Los Angeles

Party House Rentals Cause Neighborhood Headaches

Armed guards, thumping music, and parties that last past dawn. In areas of greater Los Angeles, homeowners are making big bucks illegally renting their homes out for all-night parties, causing a nightmare for sleep-deprived neighbors. An NBC4 I-Team investigation found that despite dozens of complaints to the cops, these so-called "party houses" are often operating unchecked by the LAPD and city officials.

"It's like torture," said Steve Ginsberg, who lives in LA's Mount Olympus neighborhood, right behind two houses that are rented out for large, loud parties.

During the day, Mount Olympus is a quiet hillside neighborhood. But at night, Ferraris and Lamborghinis clog the streets, as alcohol-fueled, all-night parties get underway.

That's because a handful of homeowners are cashing in, renting their homes to the well-heeled who want to throw big parties.

Homeowner Eric Oster is openly -- and apparently illegally -- renting out his Mount Olympus home on the Internet for parties, starting at $2,750 a night. Three doors away, Gary Pagar has been renting his home for parties for $5,000 a night. Another party house in the Hollywood Dell area rents for $8,000 to $10,000 a night, depending on the number of guests.

"You're living in a place where, literally, you can't sleep," said Ginsberg about the frequent parties in his neighborhood.

On one recent night, the I-Team's cameras recorded a party at a rental house that began after 2 a.m., when Mercedes, Bentleys, and Range Rovers disgorged high-heeled partiers, who drank and danced and filled the streets until the sun came up.

And it's all illegal. Under LA'S zoning laws, renting a home in a single-family neighborhood for parties is a criminal misdemeanor, punishable by up to a year in jail and a $1000 fine. The police know all about the parties.

In just six months, neighbors have called the LAPD 42 times just about those two party houses on the block behind Steve Ginsberg's home. "It's infuriating that the police and local politicians have known about it and have basically done nothing," he said.

"We should be doing something," said LAPD Captain Peter Zarcone, after the I-Team showed him video of raging, all-night parties in the area he oversees. Zarcone said the LAPD knows of at least 11 nuisance party houses that chronically disrupt neighborhoods.

Neighbors in Mount Olympus have also emailed and called the office of their city councilman, Tom LaBonge, dozens of times, but haven't heard back in months. "I'm very sorry that these people have had poor service from my office," LaBonge told the I-Team. "It's absolutely wrong."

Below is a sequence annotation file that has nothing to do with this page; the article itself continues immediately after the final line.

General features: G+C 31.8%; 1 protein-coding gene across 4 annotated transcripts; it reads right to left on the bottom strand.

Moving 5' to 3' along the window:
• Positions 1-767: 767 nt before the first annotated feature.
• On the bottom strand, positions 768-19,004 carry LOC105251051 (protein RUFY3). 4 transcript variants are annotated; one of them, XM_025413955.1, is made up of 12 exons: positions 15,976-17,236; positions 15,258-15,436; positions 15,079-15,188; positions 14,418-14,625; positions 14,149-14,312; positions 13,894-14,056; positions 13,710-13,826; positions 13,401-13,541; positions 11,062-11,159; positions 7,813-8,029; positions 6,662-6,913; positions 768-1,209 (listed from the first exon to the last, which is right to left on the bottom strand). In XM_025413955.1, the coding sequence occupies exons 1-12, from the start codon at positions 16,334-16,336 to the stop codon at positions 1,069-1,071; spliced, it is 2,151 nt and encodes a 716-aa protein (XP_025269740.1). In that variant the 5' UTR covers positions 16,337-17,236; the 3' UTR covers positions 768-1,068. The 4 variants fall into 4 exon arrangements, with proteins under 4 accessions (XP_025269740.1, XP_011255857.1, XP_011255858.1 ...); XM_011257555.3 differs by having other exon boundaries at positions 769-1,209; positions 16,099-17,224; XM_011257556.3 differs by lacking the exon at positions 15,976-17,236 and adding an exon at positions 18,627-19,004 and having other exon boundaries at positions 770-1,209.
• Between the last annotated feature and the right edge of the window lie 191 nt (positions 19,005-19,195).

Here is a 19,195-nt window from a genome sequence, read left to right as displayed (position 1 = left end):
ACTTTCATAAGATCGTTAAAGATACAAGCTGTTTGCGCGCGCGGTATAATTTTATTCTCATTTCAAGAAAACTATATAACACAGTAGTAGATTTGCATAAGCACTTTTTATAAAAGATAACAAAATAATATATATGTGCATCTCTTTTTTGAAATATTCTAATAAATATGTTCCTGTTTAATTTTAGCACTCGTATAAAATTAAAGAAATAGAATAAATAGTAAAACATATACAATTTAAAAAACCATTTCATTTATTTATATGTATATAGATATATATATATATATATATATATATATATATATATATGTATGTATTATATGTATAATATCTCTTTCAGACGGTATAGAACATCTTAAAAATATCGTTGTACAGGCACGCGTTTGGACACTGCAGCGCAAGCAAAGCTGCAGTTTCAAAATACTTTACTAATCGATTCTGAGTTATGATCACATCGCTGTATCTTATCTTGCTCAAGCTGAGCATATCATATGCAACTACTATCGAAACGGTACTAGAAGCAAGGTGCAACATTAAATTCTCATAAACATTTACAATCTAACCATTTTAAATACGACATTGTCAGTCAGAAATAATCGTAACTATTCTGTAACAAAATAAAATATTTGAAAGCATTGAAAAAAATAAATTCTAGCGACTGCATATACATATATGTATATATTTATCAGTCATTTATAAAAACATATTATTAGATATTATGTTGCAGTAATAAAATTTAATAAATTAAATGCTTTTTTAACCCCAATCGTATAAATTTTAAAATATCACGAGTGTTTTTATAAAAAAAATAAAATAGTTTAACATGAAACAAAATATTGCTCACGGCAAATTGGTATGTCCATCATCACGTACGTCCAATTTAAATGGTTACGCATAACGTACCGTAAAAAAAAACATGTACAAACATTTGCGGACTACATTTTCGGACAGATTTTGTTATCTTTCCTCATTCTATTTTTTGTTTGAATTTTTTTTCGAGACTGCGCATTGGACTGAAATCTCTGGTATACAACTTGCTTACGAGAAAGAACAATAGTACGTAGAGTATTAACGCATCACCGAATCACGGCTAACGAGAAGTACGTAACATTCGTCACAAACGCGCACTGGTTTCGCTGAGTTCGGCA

The I-Team's cameras documented parties, week after week in various LA neighborhoods, often with armed guards toting guns standing outside, to keep out partiers who aren't on a list.

When the I-Team confronted the owners of these party houses, some claimed they didn't know they were breaking the law. "I had no idea it was illegal to rent for parties," says Gary Pagar who rents his Mount Olympus home for $5,000 a night. After questions from the I-Team, Pagar said he will no longer rent for parties.

"We feel horrible for the neighbors" who've been kept up at night, Pagar said.

Three doors down, homeowner Eric Oster, who rents his place for $2,750 a night, told the I-Team, "I do not allow parties at my house." When the I-Team offered to show Oster video of frequent, all-night parties at his home, he said "I think we've said enough. I don't have anything new to say."

Oster walked into his house.

Now, in the wake of the I-Team's investigation, police and city officials are promising to shut down illegal party rentals that keep neighborhoods up all night.

"I will get together with city departments and the city attorney's office to find an effective way to calm this problem," says Councilman Tom LaBonge.

LAPD Captain Peter Zarcone pledged to enlist undercover vice detectives to stop landlords from illegally renting their homes, like the two in Mount Olympus. "I can promise you that we'll be taking action on those," Zarcone told NBC4.

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